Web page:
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The Green Knight | movie review


 

Movie summary: A fantasy retelling of the medieval story of Sir Gawain and the Green Knight. (IMDb)


There was a lot of praise for The Green Knight when it was released and plenty of the images I saw made me intrigued about the movie too. In fact, it was so well-loved by apparently the movie industry itself, critics and film 'snobs' that there was a lot of confusion and anger about it being effectively excluded from the Oscars - a real slap in the face, you could say.


On the other hand, I can see why it didn't get nominated for anything, because there's no single piece of the movie that I think is awards-worthy. The aspect that had me most intrigued - the visuals - were actually a few genuinely gorgeous sequences interspersed with far longer stretches of relatively 'normal' cinematography - certainly nothing that kept me impressed throughout.


Also, The Green Knight is a bloody weird movie that doesn't quite work a single, continuous story. I'll admit to being ignorant of the tale of Gawain and the Green Knight, but I'd imagine that it's like a lot of stories that had bits and pieces added or removed over time, probably mixed in with other stories too. I say that because the story does take some very strange turns at times.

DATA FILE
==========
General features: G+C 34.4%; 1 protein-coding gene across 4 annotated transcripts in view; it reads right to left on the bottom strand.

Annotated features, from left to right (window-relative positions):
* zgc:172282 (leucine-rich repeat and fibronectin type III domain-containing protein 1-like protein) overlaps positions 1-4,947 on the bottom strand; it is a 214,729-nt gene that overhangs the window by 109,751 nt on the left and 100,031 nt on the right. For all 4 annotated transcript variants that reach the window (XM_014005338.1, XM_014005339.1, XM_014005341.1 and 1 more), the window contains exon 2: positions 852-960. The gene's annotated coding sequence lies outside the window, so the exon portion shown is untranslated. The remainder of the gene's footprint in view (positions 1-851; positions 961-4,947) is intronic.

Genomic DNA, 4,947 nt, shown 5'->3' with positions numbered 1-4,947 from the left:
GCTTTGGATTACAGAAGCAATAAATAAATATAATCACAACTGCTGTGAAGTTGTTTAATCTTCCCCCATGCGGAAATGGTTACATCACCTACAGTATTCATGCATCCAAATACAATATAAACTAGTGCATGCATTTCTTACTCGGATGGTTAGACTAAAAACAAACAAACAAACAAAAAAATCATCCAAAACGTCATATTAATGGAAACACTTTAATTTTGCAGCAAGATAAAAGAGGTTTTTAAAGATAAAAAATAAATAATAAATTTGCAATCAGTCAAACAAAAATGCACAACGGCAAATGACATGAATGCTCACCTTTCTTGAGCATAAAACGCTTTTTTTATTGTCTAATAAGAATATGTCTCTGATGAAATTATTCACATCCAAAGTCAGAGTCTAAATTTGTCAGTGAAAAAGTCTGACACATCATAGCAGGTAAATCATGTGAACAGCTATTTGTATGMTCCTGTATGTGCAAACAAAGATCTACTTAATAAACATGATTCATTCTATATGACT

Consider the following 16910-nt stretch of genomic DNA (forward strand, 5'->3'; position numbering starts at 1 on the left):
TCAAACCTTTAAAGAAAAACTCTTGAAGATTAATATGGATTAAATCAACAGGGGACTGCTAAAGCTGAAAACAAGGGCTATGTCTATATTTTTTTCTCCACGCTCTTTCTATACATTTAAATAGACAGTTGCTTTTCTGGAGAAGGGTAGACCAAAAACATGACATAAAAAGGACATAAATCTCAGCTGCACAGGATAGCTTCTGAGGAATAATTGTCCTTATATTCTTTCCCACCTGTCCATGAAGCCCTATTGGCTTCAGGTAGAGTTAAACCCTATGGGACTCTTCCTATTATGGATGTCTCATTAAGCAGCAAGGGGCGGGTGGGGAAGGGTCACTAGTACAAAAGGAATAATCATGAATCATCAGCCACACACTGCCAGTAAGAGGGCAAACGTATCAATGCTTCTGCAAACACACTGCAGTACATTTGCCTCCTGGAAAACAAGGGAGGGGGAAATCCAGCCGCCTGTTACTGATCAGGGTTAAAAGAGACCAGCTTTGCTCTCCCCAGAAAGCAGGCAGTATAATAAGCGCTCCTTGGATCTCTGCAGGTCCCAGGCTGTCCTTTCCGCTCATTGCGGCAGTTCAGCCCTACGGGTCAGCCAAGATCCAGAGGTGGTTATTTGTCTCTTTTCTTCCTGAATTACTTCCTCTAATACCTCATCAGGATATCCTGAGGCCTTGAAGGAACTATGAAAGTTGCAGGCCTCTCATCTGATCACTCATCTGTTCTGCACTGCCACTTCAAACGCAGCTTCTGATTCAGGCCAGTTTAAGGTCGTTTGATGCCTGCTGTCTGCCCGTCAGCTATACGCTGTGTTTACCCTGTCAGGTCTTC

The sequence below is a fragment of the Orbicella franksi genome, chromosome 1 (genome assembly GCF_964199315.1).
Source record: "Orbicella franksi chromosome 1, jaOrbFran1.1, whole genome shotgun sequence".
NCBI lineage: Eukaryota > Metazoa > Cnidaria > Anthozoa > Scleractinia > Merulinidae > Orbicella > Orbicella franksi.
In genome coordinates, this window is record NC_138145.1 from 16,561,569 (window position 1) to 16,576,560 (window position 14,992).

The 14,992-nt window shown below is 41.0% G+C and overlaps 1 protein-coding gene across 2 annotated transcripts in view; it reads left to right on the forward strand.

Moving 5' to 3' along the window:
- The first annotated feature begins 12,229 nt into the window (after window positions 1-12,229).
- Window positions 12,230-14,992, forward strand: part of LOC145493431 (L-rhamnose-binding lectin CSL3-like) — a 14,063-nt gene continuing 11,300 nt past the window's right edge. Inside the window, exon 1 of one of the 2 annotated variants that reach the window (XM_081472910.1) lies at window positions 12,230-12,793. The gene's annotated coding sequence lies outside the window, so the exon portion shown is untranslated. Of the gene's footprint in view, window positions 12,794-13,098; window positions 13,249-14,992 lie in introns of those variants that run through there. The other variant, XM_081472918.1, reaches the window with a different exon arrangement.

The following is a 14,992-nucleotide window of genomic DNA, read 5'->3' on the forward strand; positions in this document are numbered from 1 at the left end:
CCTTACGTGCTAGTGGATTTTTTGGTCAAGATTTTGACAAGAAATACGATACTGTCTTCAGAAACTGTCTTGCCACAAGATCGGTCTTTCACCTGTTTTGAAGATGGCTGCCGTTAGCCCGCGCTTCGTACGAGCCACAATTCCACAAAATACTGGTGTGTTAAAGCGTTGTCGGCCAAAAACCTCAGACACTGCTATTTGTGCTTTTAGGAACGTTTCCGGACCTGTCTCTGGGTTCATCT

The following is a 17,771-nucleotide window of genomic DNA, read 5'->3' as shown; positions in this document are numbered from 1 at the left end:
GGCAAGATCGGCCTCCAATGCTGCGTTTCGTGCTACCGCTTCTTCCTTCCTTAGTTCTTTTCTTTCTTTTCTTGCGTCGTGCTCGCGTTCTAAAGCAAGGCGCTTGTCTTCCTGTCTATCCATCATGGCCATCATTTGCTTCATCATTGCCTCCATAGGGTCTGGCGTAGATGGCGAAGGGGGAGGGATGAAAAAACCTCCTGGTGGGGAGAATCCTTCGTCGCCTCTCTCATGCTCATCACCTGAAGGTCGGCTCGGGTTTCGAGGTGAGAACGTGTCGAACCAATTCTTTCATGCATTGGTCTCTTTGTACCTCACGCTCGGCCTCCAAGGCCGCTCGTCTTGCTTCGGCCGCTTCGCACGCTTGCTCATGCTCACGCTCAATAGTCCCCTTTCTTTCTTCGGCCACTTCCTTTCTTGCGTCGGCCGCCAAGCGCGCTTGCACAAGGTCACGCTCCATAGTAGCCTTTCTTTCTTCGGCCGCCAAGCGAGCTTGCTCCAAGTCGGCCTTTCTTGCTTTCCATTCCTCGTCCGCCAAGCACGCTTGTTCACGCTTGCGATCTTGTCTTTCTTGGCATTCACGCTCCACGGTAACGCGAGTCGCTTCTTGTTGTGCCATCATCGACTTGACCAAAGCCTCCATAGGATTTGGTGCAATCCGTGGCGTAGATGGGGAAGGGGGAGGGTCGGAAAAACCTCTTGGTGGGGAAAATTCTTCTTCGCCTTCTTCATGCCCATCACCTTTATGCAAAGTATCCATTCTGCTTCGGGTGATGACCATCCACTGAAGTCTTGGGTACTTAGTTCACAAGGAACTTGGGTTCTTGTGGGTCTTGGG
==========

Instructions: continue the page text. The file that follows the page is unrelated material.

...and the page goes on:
Now, while I enjoyed these lengthy divergences from Gawain's story - presumably thanks to playing enough video games to be used to side quests interrupting the main plot - I can see why it would be very off-putting to others, presumably including awards voters. Each little sequence feels more like a separate thing bolted on rather than a smaller piece of a greater whole and the tonal consistency suffers as a result.


Dev Patel does his best as Gawain, but the wildly differing events he goes through during the course of the movie meant that I never really got a feel for who he was on a base level. We spend the most time with him in his regular life early on, but once he has to leave to meet the Green Knight for a second encounter, it's almost as if all character development is then put on hold until the last 20% of the movie where it races to catch up.


I have to be honest and say that I'm not sure if I would actually recommend watching The Green Knight. There are some very good-looking sequences, and the costume designs are certainly excellent making for a very pretty film, but you'll probably need to already be pre-disposed to creepy/twisted fairy tales and folklore to enjoy most of what you'll see here, otherwise you might well wonder what all the fuss is about.


The Green Knight is a movie I very much enjoyed, but it's still a pretty odd experience and certainly won't be everyone's cup of tea. The problem is that the bizarre nature of some scenes make the story come across as tonally inconsistent and means you can't really get to know the characters that well because we don't get to spend long enough with them in a 'normal' situation to gauge who they really are.

[7/10 - Good]

 

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